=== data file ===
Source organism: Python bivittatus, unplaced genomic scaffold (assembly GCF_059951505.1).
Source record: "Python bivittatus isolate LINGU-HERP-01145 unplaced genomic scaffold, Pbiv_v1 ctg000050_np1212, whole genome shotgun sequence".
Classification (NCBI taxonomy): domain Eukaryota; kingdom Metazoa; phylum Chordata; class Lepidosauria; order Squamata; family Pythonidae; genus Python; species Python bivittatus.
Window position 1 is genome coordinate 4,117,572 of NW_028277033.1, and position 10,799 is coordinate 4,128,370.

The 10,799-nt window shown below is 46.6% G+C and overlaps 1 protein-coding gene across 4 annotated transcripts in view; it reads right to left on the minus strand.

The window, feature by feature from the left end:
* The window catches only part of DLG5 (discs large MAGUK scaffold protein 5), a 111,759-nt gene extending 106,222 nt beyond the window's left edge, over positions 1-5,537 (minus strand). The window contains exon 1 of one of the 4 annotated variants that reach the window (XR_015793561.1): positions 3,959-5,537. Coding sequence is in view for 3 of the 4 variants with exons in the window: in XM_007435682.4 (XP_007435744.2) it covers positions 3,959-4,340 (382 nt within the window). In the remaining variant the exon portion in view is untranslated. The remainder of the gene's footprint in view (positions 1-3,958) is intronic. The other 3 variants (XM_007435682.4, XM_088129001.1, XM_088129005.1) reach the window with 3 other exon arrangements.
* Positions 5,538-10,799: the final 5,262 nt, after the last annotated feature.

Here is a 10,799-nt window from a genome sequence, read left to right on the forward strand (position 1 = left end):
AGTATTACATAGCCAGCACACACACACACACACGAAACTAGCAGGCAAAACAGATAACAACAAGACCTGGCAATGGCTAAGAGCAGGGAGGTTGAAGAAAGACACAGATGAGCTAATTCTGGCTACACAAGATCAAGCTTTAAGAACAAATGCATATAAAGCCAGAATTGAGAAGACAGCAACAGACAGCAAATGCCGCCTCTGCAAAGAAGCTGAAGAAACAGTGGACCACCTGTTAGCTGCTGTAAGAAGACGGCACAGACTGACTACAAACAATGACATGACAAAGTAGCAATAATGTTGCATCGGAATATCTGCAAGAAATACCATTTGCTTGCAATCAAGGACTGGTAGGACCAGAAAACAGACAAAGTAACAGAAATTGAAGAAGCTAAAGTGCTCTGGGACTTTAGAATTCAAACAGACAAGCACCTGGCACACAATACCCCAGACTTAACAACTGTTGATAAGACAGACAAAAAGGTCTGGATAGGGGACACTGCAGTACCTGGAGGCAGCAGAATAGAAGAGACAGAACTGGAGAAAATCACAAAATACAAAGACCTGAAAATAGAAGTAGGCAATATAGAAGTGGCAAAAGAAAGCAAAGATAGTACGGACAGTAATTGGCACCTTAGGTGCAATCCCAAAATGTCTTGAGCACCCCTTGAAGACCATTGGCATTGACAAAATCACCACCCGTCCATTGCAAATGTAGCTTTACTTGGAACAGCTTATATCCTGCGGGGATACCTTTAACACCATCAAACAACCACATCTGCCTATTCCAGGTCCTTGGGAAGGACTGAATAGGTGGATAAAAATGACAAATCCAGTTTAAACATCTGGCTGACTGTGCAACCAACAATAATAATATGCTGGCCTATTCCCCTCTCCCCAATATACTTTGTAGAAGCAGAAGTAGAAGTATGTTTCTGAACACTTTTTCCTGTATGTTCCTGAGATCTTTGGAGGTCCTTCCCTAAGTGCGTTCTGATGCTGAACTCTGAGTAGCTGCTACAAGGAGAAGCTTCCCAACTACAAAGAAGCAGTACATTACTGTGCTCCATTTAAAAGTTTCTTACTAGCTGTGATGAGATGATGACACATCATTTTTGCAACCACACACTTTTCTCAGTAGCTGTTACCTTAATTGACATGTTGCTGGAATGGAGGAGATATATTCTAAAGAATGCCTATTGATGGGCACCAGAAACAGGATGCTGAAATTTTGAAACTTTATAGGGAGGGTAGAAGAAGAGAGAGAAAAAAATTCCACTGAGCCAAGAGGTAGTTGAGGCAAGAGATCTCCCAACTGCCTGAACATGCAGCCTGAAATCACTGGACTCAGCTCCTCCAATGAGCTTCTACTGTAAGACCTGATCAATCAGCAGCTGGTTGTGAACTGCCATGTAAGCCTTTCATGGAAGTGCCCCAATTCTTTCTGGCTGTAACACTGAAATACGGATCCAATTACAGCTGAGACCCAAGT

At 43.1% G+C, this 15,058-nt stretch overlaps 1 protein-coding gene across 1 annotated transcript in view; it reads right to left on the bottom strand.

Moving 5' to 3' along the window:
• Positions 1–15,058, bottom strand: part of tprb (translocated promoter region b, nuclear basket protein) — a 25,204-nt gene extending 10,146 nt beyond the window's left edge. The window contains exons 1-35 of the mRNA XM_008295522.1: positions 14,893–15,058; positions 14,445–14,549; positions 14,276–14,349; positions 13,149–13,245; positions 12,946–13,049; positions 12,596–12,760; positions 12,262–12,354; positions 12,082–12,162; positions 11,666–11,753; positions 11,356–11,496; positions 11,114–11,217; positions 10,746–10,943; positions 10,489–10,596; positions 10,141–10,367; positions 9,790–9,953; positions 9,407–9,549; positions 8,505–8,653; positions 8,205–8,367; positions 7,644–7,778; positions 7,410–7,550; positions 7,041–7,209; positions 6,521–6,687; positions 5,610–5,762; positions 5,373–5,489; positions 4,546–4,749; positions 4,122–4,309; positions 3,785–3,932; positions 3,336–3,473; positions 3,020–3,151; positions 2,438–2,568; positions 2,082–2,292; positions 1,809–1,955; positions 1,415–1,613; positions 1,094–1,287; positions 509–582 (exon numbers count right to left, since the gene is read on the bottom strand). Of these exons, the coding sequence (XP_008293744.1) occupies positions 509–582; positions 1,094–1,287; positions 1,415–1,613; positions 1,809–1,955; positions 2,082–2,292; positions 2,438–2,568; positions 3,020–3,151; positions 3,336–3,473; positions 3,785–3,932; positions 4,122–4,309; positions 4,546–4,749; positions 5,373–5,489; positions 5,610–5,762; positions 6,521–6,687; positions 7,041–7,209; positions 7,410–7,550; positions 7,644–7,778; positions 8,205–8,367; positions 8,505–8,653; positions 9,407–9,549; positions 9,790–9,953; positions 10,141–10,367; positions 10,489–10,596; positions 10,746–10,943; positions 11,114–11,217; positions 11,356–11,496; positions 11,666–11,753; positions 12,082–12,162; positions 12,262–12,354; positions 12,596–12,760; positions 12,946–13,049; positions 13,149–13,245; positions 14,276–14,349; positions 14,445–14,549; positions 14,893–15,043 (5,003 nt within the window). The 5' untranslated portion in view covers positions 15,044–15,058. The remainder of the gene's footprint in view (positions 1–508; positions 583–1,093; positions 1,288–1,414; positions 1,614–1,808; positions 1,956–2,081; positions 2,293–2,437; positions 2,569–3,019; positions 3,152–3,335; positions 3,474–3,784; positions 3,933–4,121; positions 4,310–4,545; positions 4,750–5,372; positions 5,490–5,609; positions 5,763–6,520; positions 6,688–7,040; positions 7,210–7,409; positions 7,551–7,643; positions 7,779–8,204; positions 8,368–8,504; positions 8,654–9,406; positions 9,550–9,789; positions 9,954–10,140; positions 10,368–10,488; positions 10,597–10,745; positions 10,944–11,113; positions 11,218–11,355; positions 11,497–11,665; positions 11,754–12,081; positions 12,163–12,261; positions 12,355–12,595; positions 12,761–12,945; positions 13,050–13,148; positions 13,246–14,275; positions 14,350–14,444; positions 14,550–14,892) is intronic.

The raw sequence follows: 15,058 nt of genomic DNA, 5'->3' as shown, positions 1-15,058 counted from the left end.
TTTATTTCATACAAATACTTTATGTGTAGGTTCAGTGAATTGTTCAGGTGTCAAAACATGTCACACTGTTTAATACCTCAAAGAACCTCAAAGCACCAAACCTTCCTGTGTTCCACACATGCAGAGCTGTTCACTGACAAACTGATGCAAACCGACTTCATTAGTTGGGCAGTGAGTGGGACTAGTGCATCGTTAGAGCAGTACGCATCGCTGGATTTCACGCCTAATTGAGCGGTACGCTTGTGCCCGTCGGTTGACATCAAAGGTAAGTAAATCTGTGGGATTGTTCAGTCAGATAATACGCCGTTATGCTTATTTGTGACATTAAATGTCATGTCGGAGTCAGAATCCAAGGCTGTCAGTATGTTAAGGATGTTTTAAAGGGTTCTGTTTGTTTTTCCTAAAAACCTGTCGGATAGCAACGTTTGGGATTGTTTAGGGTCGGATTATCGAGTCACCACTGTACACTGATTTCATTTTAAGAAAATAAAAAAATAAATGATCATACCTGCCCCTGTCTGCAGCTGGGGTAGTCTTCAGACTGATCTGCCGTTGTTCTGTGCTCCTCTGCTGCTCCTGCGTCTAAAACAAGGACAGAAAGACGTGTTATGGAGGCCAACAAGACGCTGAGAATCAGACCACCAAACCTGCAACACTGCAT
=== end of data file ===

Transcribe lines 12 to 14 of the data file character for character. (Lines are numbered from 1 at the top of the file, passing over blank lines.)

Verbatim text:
Moving 5' to 3' along the window:
• Positions 1–15,058, bottom strand: part of tprb (translocated promoter region b, nuclear basket protein) — a 25,204-nt gene extending 10,146 nt beyond the window's left edge. The window contains exons 1-35 of the mRNA XM_008295522.1: positions 14,893–15,058; positions 14,445–14,549; positions 14,276–14,349; positions 13,149–13,245; positions 12,946–13,049; positions 12,596–12,760; positions 12,262–12,354; positions 12,082–12,162; positions 11,666–11,753; positions 11,356–11,496; positions 11,114–11,217; positions 10,746–10,943; positions 10,489–10,596; positions 10,141–10,367; positions 9,790–9,953; positions 9,407–9,549; positions 8,505–8,653; positions 8,205–8,367; positions 7,644–7,778; positions 7,410–7,550; positions 7,041–7,209; positions 6,521–6,687; positions 5,610–5,762; positions 5,373–5,489; positions 4,546–4,749; positions 4,122–4,309; positions 3,785–3,932; positions 3,336–3,473; positions 3,020–3,151; positions 2,438–2,568; positions 2,082–2,292; positions 1,809–1,955; positions 1,415–1,613; positions 1,094–1,287; positions 509–582 (exon numbers count right to left, since the gene is read on the bottom strand). Of these exons, the coding sequence (XP_008293744.1) occupies positions 509–582; positions 1,094–1,287; positions 1,415–1,613; positions 1,809–1,955; positions 2,082–2,292; positions 2,438–2,568; positions 3,020–3,151; positions 3,336–3,473; positions 3,785–3,932; positions 4,122–4,309; positions 4,546–4,749; positions 5,373–5,489; positions 5,610–5,762; positions 6,521–6,687; positions 7,041–7,209; positions 7,410–7,550; positions 7,644–7,778; positions 8,205–8,367; positions 8,505–8,653; positions 9,407–9,549; positions 9,790–9,953; positions 10,141–10,367; positions 10,489–10,596; positions 10,746–10,943; positions 11,114–11,217; positions 11,356–11,496; positions 11,666–11,753; positions 12,082–12,162; positions 12,262–12,354; positions 12,596–12,760; positions 12,946–13,049; positions 13,149–13,245; positions 14,276–14,349; positions 14,445–14,549; positions 14,893–15,043 (5,003 nt within the window). The 5' untranslated portion in view covers positions 15,044–15,058. The remainder of the gene's footprint in view (positions 1–508; positions 583–1,093; positions 1,288–1,414; positions 1,614–1,808; positions 1,956–2,081; positions 2,293–2,437; positions 2,569–3,019; positions 3,152–3,335; positions 3,474–3,784; positions 3,933–4,121; positions 4,310–4,545; positions 4,750–5,372; positions 5,490–5,609; positions 5,763–6,520; positions 6,688–7,040; positions 7,210–7,409; positions 7,551–7,643; positions 7,779–8,204; positions 8,368–8,504; positions 8,654–9,406; positions 9,550–9,789; positions 9,954–10,140; positions 10,368–10,488; positions 10,597–10,745; positions 10,944–11,113; positions 11,218–11,355; positions 11,497–11,665; positions 11,754–12,081; positions 12,163–12,261; positions 12,355–12,595; positions 12,761–12,945; positions 13,050–13,148; positions 13,246–14,275; positions 14,350–14,444; positions 14,550–14,892) is intronic.

The raw sequence follows: 15,058 nt of genomic DNA, 5'->3' as shown, positions 1-15,058 counted from the left end.